# get modeling pipelines to evaluate def get_pipelines(model): pipelines = list() # normalize p = Pipeline([(‘s’,MinMaxScaler()), (‘m’,model)]) pipelines.append((‘norm’, p)) # standardize p = Pipeline([(‘s’,StandardScaler()), (‘m’,model)]) pipelines.append((‘std’, p)) # quantile p = Pipeline([(‘s’,QuantileTransformer(n_quantiles=100, output_distribution=‘normal’)), (‘m’,model)]) pipelines.append((‘quan’, p)) # discretize p = Pipeline([(‘s’,KBinsDiscretizer(n_bins=10, encode=‘ordinal’, strategy=‘uniform’)), (‘m’,model)]) pipelines.append((‘kbins’, p)) # pca p = Pipeline([(‘s’,PCA(n_components=7)), (‘m’,model)]) pipelines.append((‘pca’, p)) # svd p = Pipeline([(‘s’,TruncatedSVD(n_components=7)), (‘m’,model)]) pipelines.append((‘svd’, p)) return pipelines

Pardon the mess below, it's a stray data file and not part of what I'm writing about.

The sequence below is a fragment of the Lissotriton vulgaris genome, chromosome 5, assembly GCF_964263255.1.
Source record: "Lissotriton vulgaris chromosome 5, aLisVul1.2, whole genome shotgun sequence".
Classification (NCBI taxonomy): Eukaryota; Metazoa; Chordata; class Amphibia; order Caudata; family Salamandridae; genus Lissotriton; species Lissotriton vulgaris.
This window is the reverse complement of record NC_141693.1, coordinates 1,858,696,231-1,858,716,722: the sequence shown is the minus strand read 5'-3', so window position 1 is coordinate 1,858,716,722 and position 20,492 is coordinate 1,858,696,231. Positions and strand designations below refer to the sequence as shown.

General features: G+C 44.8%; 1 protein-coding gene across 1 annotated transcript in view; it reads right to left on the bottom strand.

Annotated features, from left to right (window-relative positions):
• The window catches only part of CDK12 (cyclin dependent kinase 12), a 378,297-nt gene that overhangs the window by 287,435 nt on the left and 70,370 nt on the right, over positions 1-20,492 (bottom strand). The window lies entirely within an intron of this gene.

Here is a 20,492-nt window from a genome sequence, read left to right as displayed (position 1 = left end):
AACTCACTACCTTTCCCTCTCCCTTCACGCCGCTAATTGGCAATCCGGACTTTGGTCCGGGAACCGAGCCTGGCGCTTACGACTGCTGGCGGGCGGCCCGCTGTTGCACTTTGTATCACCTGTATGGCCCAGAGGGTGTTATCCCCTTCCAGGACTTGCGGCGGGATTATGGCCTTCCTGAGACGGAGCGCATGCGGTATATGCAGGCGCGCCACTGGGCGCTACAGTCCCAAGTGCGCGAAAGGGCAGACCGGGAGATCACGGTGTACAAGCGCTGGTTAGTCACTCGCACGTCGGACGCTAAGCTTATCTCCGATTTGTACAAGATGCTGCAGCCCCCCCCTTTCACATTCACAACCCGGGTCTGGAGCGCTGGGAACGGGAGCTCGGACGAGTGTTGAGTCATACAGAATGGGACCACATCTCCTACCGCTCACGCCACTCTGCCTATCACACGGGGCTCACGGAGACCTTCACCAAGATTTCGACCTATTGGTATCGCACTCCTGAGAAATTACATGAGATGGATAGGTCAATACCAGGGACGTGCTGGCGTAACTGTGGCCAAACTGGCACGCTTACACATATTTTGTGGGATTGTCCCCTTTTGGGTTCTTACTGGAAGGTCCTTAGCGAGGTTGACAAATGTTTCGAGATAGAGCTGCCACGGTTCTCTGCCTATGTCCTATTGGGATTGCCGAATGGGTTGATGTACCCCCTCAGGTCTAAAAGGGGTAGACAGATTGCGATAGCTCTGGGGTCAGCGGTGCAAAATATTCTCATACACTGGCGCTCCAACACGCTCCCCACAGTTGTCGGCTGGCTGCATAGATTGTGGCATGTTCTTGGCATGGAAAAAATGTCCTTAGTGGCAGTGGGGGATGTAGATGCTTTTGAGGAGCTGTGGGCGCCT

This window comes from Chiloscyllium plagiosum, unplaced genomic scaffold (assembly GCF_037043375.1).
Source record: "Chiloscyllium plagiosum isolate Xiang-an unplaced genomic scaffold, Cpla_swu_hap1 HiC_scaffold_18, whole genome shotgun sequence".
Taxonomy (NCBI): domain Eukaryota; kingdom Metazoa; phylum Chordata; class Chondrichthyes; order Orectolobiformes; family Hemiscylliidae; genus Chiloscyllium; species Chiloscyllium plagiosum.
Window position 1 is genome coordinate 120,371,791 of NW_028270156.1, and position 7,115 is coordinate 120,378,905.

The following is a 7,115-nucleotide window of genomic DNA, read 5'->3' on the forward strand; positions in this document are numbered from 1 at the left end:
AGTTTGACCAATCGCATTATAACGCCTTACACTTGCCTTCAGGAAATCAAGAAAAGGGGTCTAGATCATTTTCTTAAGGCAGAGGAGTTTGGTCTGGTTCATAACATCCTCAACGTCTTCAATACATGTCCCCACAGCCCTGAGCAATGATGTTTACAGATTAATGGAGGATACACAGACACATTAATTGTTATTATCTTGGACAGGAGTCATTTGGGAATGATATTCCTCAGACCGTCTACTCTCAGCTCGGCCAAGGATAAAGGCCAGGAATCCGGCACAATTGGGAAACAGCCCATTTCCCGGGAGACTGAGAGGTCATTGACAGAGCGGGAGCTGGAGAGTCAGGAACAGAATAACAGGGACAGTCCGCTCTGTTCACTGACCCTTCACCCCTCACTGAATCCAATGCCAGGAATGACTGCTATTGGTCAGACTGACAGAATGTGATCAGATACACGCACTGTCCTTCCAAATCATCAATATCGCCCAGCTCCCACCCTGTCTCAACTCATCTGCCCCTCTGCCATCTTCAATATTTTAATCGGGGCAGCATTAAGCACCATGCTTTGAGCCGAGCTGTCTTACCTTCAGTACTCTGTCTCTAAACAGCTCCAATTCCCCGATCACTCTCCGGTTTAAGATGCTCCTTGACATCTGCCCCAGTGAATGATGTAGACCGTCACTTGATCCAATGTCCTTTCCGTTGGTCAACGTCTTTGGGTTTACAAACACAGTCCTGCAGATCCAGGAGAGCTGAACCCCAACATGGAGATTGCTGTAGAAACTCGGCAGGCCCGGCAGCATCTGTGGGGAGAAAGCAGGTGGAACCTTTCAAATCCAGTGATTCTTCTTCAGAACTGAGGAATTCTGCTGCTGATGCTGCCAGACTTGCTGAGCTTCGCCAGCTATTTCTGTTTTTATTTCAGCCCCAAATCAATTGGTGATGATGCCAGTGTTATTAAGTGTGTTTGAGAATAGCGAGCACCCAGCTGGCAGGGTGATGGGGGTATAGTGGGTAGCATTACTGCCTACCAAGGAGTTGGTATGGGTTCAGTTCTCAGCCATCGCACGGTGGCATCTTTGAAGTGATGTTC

# get the dataset X, y = load_dataset() # define the model model = LogisticRegression(solver=‘liblinear’) # get the modeling pipelines pipelines = get_pipelines(model) # evaluate each pipeline results, names = list(), list() for name, pipeline in pipelines: # evaluate scores = evaluate_model(X, y, pipeline) # summarize print(‘>%s: %.3f (%.3f)’ % (name, mean(scores), std(scores))) # store results.append(scores) names.append(name) # plot the result pyplot.boxplot(results, labels=names, showmeans=True) pyplot.show() 
Running the example evaluates the performance of each pipeline and reports the mean and standard deviation classification accuracy.
Your results may vary given the stochastic nature of the learning algorithm, the evaluation procedure, and differences in precision across machines. Try running the example a few times.